“One of the things that we have to understand is we’re dealing with an enemy with an absolute mastery of 21st-century social media, an absolute master of the propaganda of atrocity, and a deep strategic understanding of the military uses of atrocity. If you engage in these barbaric acts, it makes it much easier to control swaths of territory with small numbers of people. If you’re extreme in everything you do, it has a military and strategic value. It’s abominable, it’s disgusting, but it’s extremely effective,” he said.
Complicating any action today are the many missteps by the Obama and Bush administrations over the last two decades, the panelists said.
“The president’s major problem is that he’s not taken seriously in the Middle East by authoritarian dictators because when he drew the line and dared Assad to cross it, and Assad crossed it twice, the president punted to Congress,” said Burns. “And it has really harmed the credibility of the United States. So I think a tough-minded realist might say we’ve got to act militarily, through the air, in order to build back up that credibility to be able to do the things the three of us have been talking about.”
“I think the United States is in the middle of a very difficult re-evaluation of its role in the world consequent upon Iraq,” said Ignatieff. “Part of the challenge of thinking about the Middle East is to learn from the lessons of failure. Clearly invading a large and proud Arab country with a lot of troops and trying in a very short period of time to build stable institutions and then coming home didn’t work very well at all. But the alternative, which is to give a lot of speeches and walk away, seems to me to draw the wrong lesson from failure.”
O’Sullivan attributed much of the ongoing unrest in the region to internal failures.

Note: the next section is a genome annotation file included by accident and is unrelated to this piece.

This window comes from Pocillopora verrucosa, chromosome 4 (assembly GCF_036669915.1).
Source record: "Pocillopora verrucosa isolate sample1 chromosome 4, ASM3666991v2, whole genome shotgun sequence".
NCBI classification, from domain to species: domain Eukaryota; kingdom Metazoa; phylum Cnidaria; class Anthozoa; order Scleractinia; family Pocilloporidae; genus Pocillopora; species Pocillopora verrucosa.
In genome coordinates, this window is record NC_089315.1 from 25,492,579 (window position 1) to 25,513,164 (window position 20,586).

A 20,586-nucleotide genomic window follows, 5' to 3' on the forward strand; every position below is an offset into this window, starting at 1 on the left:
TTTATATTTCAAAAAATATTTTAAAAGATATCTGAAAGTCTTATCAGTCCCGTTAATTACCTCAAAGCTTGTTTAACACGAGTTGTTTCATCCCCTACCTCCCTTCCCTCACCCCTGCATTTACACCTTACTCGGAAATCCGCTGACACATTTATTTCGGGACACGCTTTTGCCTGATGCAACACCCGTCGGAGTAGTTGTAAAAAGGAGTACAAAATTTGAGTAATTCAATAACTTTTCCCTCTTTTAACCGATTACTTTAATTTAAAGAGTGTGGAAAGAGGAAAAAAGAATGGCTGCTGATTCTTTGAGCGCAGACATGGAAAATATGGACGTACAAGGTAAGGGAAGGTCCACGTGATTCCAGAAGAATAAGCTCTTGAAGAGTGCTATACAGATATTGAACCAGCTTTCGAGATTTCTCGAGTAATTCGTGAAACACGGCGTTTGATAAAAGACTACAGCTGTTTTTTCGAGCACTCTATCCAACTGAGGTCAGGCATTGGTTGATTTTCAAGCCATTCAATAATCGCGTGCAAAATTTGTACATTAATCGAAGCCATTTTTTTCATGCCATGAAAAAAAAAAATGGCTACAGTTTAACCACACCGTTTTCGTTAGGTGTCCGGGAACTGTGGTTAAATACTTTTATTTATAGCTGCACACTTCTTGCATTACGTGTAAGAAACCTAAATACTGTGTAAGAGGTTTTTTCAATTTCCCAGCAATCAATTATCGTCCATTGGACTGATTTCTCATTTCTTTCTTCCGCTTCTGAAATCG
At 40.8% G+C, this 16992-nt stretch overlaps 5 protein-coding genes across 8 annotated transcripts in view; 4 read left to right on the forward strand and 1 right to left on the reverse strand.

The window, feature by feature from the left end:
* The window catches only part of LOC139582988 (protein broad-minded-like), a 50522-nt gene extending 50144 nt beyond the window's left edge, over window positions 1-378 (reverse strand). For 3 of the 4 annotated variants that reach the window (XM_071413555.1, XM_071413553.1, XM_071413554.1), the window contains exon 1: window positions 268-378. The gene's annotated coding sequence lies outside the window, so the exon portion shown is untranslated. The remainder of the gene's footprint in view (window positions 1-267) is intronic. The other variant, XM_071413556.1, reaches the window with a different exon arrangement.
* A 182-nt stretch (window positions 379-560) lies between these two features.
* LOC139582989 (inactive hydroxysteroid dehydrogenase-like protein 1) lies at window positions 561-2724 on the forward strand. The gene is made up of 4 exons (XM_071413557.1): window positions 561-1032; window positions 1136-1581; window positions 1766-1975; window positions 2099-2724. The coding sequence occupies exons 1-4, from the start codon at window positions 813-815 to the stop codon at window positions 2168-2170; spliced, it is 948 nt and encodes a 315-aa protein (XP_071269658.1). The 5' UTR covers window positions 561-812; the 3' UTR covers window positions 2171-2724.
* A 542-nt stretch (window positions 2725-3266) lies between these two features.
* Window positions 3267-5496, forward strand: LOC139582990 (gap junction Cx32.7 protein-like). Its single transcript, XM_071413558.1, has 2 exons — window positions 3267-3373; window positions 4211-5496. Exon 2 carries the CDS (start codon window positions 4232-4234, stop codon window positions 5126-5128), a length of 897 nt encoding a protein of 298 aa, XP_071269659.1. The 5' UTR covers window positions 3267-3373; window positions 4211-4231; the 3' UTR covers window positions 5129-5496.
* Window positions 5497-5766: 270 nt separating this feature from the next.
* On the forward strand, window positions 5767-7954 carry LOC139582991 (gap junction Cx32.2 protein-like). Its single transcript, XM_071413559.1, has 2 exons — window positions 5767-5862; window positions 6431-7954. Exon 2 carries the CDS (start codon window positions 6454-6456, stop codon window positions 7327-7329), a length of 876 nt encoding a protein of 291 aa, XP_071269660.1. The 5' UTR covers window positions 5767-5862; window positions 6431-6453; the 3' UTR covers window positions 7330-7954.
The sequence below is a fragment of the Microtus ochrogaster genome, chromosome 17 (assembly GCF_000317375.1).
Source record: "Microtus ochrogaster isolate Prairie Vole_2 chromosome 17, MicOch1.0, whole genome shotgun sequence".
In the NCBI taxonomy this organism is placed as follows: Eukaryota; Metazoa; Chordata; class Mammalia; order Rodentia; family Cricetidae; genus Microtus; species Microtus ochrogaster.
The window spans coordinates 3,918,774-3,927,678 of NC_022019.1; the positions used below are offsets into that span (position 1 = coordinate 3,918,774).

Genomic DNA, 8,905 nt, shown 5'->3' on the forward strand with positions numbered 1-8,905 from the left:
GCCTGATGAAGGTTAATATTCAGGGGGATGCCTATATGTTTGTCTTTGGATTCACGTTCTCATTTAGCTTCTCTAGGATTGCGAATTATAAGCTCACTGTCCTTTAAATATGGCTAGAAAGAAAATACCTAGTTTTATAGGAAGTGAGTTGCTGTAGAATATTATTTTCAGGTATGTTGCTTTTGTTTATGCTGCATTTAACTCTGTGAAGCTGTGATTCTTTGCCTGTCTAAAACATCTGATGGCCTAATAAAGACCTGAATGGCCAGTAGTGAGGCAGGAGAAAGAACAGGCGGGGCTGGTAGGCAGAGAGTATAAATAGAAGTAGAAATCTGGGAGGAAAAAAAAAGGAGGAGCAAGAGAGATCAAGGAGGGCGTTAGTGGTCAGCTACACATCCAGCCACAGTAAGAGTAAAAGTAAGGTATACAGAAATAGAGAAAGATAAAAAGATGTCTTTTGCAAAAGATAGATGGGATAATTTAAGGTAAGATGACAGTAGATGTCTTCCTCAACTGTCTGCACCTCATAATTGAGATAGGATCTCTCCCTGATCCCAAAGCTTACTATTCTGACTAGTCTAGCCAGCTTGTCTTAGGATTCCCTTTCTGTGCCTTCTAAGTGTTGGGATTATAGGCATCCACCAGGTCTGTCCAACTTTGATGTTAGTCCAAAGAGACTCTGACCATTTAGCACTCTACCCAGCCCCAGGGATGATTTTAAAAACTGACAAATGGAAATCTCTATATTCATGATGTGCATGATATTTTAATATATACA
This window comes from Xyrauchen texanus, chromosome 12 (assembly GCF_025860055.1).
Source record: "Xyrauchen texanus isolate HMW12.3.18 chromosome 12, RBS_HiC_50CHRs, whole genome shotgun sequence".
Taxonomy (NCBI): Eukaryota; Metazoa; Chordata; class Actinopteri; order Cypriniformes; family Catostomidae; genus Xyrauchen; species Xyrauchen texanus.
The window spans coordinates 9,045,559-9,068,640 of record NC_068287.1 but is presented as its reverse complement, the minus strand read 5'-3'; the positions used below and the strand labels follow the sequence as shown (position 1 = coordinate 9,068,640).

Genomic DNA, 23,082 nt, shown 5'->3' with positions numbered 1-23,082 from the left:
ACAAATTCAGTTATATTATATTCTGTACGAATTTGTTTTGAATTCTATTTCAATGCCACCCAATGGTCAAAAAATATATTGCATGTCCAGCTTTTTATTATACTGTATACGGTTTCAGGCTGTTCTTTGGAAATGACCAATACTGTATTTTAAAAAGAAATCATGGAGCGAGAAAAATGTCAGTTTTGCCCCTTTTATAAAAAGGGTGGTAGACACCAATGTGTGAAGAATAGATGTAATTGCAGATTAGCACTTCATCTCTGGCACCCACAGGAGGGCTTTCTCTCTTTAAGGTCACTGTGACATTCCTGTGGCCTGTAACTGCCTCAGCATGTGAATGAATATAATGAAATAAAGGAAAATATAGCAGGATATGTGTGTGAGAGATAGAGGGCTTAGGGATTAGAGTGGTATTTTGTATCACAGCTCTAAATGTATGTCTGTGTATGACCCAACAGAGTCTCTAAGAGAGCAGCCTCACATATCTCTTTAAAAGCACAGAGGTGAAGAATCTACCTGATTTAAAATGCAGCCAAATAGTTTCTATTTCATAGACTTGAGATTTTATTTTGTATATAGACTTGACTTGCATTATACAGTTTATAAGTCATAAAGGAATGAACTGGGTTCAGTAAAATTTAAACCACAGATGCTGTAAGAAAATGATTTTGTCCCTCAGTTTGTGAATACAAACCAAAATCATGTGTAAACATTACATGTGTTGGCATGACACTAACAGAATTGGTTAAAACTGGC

“A big part of the crisis in the Middle East which not only manifests itself in ISIS but also in some of the other crises/dysfunction we’re seeing is the failure of the centralized state in large parts of the Arab world, the failure of the state to actually deliver to citizens, to deliver to them economically, in some cases educationally, but really the failure to deliver opportunities for a better future.”
The panel also touched on Obama’s handling of nuclear talks with Iran and addressed the renewed violence in Gaza and the dimming prospects for peace between Israel and Palestine following the rejection by both sides of a plan brokered by Secretary of State John Kerry.
“Clearly a historic opportunity was missed that would have, had it been successful, reduced Israel’s isolation, increased the separation, isolated Hamas still further, and I think in the context of the Middle East, would have been the right thing to do,” said Ignatieff. “And I just don’t know when that train is coming back into the station.”
The Harvard Hillel event was the first in a new series, “Riesman Forum on Politics and Policy,” co-sponsored by the Department of Near Eastern Languages and Civilization and the Harvard University Center for Middle Eastern Studies.